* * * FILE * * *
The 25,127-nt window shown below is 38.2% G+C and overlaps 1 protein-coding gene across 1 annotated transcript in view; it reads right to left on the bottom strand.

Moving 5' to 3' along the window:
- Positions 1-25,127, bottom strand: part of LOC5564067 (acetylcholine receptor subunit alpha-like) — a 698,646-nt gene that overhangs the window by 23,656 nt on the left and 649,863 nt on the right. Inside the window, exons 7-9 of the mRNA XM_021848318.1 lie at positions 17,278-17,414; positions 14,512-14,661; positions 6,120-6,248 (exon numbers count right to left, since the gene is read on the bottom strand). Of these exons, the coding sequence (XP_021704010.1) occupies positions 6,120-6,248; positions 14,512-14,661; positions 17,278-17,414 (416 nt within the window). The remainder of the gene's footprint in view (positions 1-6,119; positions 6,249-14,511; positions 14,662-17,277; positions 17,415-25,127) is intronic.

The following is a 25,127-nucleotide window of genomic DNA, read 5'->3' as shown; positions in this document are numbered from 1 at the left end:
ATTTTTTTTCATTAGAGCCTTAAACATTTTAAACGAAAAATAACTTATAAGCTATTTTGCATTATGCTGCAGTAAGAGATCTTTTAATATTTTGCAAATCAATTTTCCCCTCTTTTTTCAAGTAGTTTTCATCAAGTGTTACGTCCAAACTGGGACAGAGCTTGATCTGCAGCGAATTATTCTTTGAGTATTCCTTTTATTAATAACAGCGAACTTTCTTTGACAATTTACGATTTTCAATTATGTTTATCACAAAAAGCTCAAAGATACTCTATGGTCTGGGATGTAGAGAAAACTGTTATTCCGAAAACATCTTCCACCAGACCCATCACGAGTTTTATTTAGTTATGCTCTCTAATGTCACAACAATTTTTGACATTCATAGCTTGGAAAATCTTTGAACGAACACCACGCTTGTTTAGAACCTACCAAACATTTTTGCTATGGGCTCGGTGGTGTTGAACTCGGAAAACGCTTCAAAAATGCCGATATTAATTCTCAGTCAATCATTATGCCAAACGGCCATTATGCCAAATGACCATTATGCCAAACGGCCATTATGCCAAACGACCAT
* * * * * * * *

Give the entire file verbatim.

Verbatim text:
The 25,127-nt window shown below is 38.2% G+C and overlaps 1 protein-coding gene across 1 annotated transcript in view; it reads right to left on the bottom strand.

Moving 5' to 3' along the window:
- Positions 1-25,127, bottom strand: part of LOC5564067 (acetylcholine receptor subunit alpha-like) — a 698,646-nt gene that overhangs the window by 23,656 nt on the left and 649,863 nt on the right. Inside the window, exons 7-9 of the mRNA XM_021848318.1 lie at positions 17,278-17,414; positions 14,512-14,661; positions 6,120-6,248 (exon numbers count right to left, since the gene is read on the bottom strand). Of these exons, the coding sequence (XP_021704010.1) occupies positions 6,120-6,248; positions 14,512-14,661; positions 17,278-17,414 (416 nt within the window). The remainder of the gene's footprint in view (positions 1-6,119; positions 6,249-14,511; positions 14,662-17,277; positions 17,415-25,127) is intronic.

The following is a 25,127-nucleotide window of genomic DNA, read 5'->3' as shown; positions in this document are numbered from 1 at the left end:
ATTTTTTTTCATTAGAGCCTTAAACATTTTAAACGAAAAATAACTTATAAGCTATTTTGCATTATGCTGCAGTAAGAGATCTTTTAATATTTTGCAAATCAATTTTCCCCTCTTTTTTCAAGTAGTTTTCATCAAGTGTTACGTCCAAACTGGGACAGAGCTTGATCTGCAGCGAATTATTCTTTGAGTATTCCTTTTATTAATAACAGCGAACTTTCTTTGACAATTTACGATTTTCAATTATGTTTATCACAAAAAGCTCAAAGATACTCTATGGTCTGGGATGTAGAGAAAACTGTTATTCCGAAAACATCTTCCACCAGACCCATCACGAGTTTTATTTAGTTATGCTCTCTAATGTCACAACAATTTTTGACATTCATAGCTTGGAAAATCTTTGAACGAACACCACGCTTGTTTAGAACCTACCAAACATTTTTGCTATGGGCTCGGTGGTGTTGAACTCGGAAAACGCTTCAAAAATGCCGATATTAATTCTCAGTCAATCATTATGCCAAACGGCCATTATGCCAAATGACCATTATGCCAAACGGCCATTATGCCAAACGACCAT